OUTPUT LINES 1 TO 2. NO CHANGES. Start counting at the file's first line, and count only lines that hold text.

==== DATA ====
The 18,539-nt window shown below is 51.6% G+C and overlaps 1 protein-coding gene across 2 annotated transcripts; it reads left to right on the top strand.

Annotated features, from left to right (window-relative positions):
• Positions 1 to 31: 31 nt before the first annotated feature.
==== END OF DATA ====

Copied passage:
The 18,539-nt window shown below is 51.6% G+C and overlaps 1 protein-coding gene across 2 annotated transcripts; it reads left to right on the top strand.

Annotated features, from left to right (window-relative positions):